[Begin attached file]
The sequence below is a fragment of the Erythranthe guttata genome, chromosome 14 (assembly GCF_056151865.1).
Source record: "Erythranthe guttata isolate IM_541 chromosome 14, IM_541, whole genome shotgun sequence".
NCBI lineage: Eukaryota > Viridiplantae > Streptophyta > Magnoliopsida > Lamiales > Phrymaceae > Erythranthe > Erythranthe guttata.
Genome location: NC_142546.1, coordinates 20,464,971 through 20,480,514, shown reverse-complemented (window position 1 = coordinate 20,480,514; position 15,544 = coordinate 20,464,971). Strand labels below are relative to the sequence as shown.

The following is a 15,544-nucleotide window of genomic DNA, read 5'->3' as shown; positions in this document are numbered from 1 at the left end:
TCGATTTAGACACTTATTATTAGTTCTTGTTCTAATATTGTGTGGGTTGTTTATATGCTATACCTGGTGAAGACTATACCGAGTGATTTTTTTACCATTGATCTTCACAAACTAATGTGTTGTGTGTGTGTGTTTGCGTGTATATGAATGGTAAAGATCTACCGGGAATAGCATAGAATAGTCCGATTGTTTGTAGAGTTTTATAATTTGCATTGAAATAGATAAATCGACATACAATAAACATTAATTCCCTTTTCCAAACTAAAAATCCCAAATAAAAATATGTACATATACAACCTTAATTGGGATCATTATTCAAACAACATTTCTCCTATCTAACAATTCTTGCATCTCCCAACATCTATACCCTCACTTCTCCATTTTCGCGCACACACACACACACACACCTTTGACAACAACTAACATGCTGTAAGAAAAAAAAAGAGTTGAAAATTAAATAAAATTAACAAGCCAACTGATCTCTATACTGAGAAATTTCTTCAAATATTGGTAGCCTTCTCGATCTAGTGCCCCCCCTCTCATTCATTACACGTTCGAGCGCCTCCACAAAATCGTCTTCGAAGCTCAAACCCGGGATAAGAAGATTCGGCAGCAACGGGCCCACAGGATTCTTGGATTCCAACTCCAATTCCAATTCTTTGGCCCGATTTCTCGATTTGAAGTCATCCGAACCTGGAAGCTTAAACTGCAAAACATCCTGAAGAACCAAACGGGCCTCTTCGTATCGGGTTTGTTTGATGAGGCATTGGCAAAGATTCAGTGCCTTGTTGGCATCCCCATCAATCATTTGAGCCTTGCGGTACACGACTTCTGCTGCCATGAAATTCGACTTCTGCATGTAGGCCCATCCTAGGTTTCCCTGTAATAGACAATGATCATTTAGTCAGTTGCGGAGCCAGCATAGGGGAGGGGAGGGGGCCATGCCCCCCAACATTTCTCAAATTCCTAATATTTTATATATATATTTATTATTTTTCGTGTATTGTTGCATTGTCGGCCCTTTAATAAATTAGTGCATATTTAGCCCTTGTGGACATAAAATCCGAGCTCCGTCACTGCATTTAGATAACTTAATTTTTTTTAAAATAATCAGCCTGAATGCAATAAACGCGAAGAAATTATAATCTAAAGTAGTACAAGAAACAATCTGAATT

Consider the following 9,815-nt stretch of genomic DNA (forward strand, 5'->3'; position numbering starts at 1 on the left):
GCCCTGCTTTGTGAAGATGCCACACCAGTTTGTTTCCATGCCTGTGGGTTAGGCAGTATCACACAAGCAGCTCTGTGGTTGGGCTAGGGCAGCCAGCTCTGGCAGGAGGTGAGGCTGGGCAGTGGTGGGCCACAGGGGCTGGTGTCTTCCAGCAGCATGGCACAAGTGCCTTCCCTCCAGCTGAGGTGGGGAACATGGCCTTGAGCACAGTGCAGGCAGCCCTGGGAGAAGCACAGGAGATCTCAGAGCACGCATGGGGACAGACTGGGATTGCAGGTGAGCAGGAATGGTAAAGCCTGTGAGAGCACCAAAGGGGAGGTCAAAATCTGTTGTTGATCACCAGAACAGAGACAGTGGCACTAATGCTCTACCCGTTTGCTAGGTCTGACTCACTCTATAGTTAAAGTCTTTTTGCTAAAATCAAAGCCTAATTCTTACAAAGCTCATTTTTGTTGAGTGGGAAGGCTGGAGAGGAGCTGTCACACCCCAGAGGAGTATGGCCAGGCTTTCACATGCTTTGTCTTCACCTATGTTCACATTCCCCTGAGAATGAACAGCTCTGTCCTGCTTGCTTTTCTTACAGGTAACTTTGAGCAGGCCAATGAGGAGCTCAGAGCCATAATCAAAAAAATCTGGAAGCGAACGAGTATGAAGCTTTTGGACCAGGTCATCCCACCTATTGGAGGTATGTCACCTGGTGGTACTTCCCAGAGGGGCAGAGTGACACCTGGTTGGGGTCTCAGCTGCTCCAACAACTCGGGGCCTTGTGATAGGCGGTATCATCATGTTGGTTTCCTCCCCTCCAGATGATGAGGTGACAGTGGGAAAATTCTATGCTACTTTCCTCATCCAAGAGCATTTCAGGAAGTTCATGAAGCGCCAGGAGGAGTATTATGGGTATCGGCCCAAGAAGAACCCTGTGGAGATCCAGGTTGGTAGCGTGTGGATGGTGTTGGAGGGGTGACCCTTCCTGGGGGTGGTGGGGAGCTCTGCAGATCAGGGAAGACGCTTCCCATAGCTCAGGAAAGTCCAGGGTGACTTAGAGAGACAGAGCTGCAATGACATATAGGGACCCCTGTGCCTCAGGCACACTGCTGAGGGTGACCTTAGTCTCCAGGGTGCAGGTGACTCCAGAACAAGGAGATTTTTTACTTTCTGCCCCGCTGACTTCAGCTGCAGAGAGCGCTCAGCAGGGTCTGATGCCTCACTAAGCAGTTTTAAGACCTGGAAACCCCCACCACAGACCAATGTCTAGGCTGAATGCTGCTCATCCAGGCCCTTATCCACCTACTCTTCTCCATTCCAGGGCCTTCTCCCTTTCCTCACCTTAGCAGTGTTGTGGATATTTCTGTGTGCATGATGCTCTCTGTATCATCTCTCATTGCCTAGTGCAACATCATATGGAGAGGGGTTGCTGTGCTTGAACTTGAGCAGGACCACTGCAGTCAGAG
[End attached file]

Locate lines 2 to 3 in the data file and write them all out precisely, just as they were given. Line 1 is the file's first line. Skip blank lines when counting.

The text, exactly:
Source record: "Erythranthe guttata isolate IM_541 chromosome 14, IM_541, whole genome shotgun sequence".
NCBI lineage: Eukaryota > Viridiplantae > Streptophyta > Magnoliopsida > Lamiales > Phrymaceae > Erythranthe > Erythranthe guttata.